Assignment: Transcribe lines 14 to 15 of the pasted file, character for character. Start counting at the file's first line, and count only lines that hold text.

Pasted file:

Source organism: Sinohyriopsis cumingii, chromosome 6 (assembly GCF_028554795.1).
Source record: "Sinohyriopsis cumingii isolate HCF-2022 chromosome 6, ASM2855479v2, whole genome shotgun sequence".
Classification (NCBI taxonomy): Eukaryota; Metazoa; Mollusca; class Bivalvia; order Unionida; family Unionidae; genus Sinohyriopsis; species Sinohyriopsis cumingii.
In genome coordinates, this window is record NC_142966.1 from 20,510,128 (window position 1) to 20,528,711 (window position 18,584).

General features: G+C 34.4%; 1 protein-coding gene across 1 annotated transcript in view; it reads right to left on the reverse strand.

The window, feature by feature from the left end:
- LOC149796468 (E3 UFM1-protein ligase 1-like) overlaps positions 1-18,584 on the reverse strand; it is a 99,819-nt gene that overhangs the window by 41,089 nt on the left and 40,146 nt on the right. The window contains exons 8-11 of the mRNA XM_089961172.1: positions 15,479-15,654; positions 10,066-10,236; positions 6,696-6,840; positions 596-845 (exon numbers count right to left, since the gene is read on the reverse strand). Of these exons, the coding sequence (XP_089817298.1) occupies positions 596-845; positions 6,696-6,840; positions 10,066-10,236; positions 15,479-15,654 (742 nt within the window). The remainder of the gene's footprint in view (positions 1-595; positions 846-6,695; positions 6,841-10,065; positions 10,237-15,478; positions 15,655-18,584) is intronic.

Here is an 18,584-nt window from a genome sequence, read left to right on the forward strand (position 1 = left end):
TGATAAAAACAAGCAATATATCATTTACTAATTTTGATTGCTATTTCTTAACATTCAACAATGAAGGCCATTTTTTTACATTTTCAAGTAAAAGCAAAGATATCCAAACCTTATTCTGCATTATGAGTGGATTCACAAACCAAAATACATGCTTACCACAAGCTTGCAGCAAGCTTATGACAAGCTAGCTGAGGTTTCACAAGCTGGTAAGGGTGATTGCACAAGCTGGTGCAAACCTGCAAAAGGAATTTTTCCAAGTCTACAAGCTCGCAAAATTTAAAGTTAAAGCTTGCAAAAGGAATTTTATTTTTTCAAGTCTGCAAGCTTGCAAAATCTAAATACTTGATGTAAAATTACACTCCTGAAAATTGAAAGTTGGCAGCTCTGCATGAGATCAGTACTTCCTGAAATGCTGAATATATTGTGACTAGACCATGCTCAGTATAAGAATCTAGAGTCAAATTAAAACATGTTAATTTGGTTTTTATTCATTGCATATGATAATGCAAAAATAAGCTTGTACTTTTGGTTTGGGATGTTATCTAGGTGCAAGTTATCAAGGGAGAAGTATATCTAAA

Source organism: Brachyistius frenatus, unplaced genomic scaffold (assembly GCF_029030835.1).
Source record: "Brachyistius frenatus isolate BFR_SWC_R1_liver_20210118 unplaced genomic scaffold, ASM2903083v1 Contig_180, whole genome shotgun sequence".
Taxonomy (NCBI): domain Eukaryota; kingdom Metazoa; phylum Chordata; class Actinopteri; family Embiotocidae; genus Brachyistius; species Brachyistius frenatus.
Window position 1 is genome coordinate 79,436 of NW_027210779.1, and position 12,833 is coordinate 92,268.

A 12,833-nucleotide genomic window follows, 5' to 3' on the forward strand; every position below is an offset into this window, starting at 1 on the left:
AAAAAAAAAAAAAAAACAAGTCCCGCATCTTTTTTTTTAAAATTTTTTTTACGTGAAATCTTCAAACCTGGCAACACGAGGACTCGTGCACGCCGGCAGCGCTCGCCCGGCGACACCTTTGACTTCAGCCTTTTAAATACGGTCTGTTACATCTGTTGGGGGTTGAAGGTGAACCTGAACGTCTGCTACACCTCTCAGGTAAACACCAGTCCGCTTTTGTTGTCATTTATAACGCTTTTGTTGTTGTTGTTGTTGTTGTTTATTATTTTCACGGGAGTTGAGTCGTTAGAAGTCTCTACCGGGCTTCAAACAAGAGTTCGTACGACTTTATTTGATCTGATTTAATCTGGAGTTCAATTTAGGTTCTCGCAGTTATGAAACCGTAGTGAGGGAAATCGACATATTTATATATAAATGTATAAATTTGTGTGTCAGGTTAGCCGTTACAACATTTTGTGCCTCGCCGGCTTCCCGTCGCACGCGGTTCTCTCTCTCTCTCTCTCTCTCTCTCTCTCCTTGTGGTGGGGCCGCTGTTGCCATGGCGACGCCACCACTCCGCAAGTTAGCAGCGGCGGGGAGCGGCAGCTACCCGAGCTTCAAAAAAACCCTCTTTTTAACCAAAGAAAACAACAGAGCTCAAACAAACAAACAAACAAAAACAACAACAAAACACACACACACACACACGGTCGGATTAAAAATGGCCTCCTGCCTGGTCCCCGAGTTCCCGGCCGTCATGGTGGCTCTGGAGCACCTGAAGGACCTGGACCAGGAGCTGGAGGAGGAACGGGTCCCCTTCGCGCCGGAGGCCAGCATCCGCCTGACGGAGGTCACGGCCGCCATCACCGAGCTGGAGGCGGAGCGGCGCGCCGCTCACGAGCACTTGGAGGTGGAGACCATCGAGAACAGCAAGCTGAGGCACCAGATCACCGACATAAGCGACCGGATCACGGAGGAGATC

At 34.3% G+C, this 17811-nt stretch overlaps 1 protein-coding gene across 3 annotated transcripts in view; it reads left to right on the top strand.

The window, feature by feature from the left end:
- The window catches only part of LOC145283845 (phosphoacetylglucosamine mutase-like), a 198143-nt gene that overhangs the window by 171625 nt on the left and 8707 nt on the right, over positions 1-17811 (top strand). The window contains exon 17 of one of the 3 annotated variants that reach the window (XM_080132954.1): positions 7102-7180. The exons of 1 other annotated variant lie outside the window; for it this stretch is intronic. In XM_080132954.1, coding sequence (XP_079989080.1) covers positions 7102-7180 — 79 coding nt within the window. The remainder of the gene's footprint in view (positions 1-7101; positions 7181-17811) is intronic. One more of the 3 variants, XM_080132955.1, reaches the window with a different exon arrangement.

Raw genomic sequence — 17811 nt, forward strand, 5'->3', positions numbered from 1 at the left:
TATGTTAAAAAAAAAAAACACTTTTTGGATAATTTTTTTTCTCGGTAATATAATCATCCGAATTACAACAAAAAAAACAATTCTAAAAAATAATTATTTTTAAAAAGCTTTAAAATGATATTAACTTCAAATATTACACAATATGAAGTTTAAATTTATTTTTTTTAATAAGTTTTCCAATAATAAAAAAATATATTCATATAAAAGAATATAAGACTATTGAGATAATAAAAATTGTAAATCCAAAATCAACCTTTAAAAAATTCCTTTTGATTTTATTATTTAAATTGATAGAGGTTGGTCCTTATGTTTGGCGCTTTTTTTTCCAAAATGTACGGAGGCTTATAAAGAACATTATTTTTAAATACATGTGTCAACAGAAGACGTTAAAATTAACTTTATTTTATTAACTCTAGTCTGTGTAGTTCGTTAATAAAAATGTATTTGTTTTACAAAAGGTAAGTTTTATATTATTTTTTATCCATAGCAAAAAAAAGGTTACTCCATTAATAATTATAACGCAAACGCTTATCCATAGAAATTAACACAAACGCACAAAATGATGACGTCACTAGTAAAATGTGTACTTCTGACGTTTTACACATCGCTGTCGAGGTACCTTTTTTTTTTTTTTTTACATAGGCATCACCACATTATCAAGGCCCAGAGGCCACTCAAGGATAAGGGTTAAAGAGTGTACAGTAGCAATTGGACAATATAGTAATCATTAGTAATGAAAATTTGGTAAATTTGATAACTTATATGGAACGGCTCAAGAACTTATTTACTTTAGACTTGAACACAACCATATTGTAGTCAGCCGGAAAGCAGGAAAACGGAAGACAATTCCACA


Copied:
A 12,833-nucleotide genomic window follows, 5' to 3' on the forward strand; every position below is an offset into this window, starting at 1 on the left:
AAAAAAAAAAAAAAAACAAGTCCCGCATCTTTTTTTTTAAAATTTTTTTTACGTGAAATCTTCAAACCTGGCAACACGAGGACTCGTGCACGCCGGCAGCGCTCGCCCGGCGACACCTTTGACTTCAGCCTTTTAAATACGGTCTGTTACATCTGTTGGGGGTTGAAGGTGAACCTGAACGTCTGCTACACCTCTCAGGTAAACACCAGTCCGCTTTTGTTGTCATTTATAACGCTTTTGTTGTTGTTGTTGTTGTTGTTTATTATTTTCACGGGAGTTGAGTCGTTAGAAGTCTCTACCGGGCTTCAAACAAGAGTTCGTACGACTTTATTTGATCTGATTTAATCTGGAGTTCAATTTAGGTTCTCGCAGTTATGAAACCGTAGTGAGGGAAATCGACATATTTATATATAAATGTATAAATTTGTGTGTCAGGTTAGCCGTTACAACATTTTGTGCCTCGCCGGCTTCCCGTCGCACGCGGTTCTCTCTCTCTCTCTCTCTCTCTCTCTCTCCTTGTGGTGGGGCCGCTGTTGCCATGGCGACGCCACCACTCCGCAAGTTAGCAGCGGCGGGGAGCGGCAGCTACCCGAGCTTCAAAAAAACCCTCTTTTTAACCAAAGAAAACAACAGAGCTCAAACAAACAAACAAACAAAAACAACAACAAAACACACACACACACACACGGTCGGATTAAAAATGGCCTCCTGCCTGGTCCCCGAGTTCCCGGCCGTCATGGTGGCTCTGGAGCACCTGAAGGACCTGGACCAGGAGCTGGAGGAGGAACGGGTCCCCTTCGCGCCGGAGGCCAGCATCCGCCTGACGGAGGTCACGGCCGCCATCACCGAGCTGGAGGCGGAGCGGCGCGCCGCTCACGAGCACTTGGAGGTGGAGACCATCGAGAACAGCAAGCTGAGGCACCAGATCACCGACATAAGCGACCGGATCACGGAGGAGATC